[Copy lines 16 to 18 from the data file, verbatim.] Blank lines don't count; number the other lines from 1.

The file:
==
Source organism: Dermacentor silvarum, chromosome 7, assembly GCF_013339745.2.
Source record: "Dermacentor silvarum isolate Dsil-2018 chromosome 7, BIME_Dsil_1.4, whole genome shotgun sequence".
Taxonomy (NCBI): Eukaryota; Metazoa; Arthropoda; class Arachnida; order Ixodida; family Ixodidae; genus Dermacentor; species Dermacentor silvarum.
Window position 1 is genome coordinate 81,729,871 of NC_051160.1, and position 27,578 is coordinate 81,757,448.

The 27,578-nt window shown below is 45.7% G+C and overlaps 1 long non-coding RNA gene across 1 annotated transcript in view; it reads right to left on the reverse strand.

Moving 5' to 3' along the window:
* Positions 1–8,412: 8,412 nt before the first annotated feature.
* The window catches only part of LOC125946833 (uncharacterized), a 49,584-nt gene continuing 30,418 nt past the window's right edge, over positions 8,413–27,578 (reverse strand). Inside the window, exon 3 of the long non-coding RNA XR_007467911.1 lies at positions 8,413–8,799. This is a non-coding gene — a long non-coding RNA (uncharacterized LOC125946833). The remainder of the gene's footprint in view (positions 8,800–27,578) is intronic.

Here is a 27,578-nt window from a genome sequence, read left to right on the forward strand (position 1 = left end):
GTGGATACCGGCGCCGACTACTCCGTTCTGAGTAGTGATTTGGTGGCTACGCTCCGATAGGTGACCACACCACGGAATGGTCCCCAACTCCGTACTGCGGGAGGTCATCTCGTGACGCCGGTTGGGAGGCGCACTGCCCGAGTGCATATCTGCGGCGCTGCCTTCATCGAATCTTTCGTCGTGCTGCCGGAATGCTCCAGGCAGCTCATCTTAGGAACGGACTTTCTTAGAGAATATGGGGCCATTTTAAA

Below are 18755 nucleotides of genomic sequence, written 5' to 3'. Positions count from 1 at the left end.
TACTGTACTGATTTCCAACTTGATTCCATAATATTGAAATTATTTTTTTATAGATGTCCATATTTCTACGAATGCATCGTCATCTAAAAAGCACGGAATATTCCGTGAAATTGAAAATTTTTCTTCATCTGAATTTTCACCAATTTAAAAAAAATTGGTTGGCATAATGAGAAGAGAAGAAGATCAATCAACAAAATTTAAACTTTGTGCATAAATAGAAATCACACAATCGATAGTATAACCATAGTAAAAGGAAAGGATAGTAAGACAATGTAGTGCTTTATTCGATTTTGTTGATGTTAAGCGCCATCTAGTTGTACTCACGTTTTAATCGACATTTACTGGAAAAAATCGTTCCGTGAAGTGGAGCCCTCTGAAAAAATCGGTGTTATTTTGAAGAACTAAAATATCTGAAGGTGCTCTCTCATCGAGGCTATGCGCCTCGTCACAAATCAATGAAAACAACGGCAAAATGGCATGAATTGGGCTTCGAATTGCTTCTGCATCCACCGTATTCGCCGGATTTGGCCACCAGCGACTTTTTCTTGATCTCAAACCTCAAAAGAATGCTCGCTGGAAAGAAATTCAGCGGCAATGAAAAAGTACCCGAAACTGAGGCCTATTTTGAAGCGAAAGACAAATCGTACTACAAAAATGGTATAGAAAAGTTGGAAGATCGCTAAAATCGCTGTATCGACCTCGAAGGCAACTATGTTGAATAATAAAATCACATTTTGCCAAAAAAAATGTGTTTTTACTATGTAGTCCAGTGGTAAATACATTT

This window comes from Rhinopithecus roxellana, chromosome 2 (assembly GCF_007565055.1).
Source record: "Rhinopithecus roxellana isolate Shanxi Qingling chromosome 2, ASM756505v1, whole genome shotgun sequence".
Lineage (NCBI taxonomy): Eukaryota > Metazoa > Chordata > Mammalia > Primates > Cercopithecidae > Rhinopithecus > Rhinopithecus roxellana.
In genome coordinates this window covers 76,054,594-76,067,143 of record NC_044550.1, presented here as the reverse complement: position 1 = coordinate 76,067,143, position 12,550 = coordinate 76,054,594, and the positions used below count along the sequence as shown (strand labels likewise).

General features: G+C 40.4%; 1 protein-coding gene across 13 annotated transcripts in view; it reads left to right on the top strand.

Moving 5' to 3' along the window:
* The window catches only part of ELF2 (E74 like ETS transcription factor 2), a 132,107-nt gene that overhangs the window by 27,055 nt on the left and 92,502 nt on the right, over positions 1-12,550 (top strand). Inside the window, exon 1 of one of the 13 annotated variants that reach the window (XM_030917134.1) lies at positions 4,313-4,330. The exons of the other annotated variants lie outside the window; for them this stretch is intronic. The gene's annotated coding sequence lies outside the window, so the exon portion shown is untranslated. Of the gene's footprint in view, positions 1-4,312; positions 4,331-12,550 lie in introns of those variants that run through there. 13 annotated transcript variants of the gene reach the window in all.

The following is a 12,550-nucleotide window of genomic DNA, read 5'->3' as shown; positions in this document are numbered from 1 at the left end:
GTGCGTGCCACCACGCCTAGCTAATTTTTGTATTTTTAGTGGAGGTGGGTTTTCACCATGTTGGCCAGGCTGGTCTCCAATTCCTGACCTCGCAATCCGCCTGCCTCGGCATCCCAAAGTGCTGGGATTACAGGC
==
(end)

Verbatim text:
In genome coordinates this window covers 76,054,594-76,067,143 of record NC_044550.1, presented here as the reverse complement: position 1 = coordinate 76,067,143, position 12,550 = coordinate 76,054,594, and the positions used below count along the sequence as shown (strand labels likewise).

General features: G+C 40.4%; 1 protein-coding gene across 13 annotated transcripts in view; it reads left to right on the top strand.

Moving 5' to 3' along the window: